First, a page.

Commodity Futures Trading Commission member Bart Chilton told insittutional investors Wednesday that opponents of changes wrought by the Dodd-Frank Wall Street Reform Act are trying to block implementation of resulting rules by starving regulators of funding.
"Opponents of reform could not stop the Dodd-Frank Act from becoming law,'' commissioner Bart Chilton said at the Institutional Investor TraderForum in New York. "Therefore, now they have another idea—a double secret strategy. They seek to deny resources to regulators—starving us on the vine if you will—and thereby denying us the ability to enforce the new law and oversee these markets.
The Dodd-Frank Wall Street Reform Act, for instance, calls for the creation of exchanges and "swap execution facilities" that will trade in standardized forms of credit default swaps. These swaps will be centrally cleared, with a central counterparty in effect guaranteeing that both sides of a transaction have the financial ability to carry out the swap -- and financially withstand the results.
The execution of hundreds of billions of dollars of swaps that lifted the risk of banking firms from the possibility that there might be defaults on financial instruments based on mortgages was a central development in the runup to the 2008 credit crisis. Fulfilling the demands on the swapping of the risk led to the bailout of American International Group, an insurer still in the hands of the U.S. government.
Chilton said that opponents of reform "have not been successful in getting the agency to grant cavalier exemptions or cater to their every desire" and that "they are smart enough to know that Congress will not pass a wholesale reversal of the new financial reform law" even though Rep. Michele Bachmann, R-Minn., has proposed that.
"Therefore, now they have another idea—a double secret strategy. They seek to deny resources to regulators—starving us on the vine if you will—and thereby denying us the ability to enforce the new law and oversee these markets,'' he said. "And, they think it just might work."
If the opponents succeed in putting a stranglehold on Congressional funding of regulators, the regulators instead are likely to be forced to impose fees on users of capital markets, to implement the reofrms.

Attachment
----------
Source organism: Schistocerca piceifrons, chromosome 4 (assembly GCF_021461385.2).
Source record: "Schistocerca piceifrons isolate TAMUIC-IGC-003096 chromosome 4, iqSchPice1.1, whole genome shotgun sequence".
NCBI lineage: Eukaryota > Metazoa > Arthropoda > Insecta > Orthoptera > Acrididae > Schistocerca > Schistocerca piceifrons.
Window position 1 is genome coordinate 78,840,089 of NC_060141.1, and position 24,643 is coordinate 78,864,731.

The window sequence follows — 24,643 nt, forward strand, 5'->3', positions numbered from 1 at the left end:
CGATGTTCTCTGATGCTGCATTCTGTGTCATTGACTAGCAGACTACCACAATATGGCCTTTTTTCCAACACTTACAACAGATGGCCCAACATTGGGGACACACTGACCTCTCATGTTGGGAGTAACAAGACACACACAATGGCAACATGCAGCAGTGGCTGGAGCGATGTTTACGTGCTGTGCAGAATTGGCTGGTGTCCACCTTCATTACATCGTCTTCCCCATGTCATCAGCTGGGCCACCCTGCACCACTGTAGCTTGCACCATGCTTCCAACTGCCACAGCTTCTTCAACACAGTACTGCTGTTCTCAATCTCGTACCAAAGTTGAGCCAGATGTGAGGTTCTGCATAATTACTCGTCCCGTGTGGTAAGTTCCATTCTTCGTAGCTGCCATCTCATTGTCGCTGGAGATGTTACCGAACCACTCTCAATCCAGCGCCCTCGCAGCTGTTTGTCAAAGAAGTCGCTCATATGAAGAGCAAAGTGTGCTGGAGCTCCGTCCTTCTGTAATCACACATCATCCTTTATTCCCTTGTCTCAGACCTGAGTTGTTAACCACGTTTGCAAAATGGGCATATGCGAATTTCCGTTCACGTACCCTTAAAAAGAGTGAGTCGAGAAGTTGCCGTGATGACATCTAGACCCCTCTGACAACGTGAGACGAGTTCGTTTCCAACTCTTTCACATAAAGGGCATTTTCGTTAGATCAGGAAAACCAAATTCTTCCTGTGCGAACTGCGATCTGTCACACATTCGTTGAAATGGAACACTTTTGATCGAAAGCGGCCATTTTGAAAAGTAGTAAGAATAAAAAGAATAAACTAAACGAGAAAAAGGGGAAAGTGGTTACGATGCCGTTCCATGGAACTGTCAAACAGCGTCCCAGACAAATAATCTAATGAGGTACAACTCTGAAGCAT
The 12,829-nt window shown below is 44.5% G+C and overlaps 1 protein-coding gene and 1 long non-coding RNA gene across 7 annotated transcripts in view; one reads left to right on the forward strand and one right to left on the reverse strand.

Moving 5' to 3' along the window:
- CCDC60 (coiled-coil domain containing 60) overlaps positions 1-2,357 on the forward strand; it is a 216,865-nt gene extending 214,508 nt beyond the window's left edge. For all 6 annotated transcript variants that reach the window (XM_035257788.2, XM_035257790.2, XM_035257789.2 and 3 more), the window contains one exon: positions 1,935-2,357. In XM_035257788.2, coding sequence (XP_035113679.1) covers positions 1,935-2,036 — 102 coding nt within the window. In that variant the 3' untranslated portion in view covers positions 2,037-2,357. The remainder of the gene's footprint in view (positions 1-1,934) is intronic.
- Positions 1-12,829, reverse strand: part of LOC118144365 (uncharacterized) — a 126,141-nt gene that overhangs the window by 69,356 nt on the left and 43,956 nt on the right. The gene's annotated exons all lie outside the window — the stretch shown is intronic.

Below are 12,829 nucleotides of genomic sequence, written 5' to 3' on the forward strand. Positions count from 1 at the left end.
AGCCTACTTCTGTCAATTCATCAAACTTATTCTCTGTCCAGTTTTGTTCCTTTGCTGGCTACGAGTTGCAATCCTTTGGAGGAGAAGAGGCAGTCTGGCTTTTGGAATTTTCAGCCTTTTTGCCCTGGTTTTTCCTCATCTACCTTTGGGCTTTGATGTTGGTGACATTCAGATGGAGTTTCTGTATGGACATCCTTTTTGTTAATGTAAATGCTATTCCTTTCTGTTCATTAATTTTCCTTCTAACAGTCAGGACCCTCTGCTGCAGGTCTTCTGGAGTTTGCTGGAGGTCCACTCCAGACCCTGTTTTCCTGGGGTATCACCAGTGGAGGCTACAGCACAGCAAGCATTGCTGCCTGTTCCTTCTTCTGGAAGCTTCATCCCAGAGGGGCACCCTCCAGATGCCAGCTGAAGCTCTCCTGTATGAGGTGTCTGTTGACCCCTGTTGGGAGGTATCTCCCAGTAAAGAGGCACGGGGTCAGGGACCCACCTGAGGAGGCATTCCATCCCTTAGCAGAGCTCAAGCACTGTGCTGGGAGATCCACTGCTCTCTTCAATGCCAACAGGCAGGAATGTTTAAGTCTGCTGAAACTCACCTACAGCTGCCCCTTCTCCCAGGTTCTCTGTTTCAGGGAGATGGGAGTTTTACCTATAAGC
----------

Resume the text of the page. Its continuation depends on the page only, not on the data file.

" I have opposed user fees in financial markets, because markets are a public good and therefore the government has a responsibility to ensure they are efficient and effective. Use of public tax dollars for this purpose is appropriate,'' Chilton said. "If we are faced, however, with the draconian option of no funding to implement the reform bill, putting us directly back where we were in 2007 and 2008 when the economic mess began to show its ugly head, then perhaps some type of user fee is the least onerous remedy.
"Not having necessary and important market oversight certainly is not the way to go,'' he said.
Approximately a billion-and-a-half contracts are traded on regulated commodity exchanges in the U. S. every six months, he noted. If market participants are charged even a third-of-a-cent transaction fee on those trades, "this could provide the funds to do our jobs,'' he said.
User fees should not just be placed on futures contracts, he said. They should also be placed on swaps transactions, he said, which is the "new area of regulation" where the commission's workload is increasing.
"If we don't receive the needed funding this year, I hope we use our existing authority to impose sort type of reasonable fee, and or seek approvals for additional fees and request from Congress additional authority to impose supplementary fees,'' he said.
Last week, the Securities and Exchange Commission and commissioner Elisse Walter said the federally funded regulator did not have the resources to take on the responsibility of overseeing a single standard of fiduciary responsibility by brokers and investment advisers.
This week, CFTC commissioner Michael V. Dunn said that the CFTC lacked the resources to implement Dodd-Frank. And commissioner Scott O'Malia said budget cutbacks would mean the CFTC would cut back its spending on technology to such a degree that it could not store data, after October, on what is going on in the markets it surveills.
Already the number of examinations carried out by the SEC on broker operations has fallen dramatically, in the two years since the credit crisis.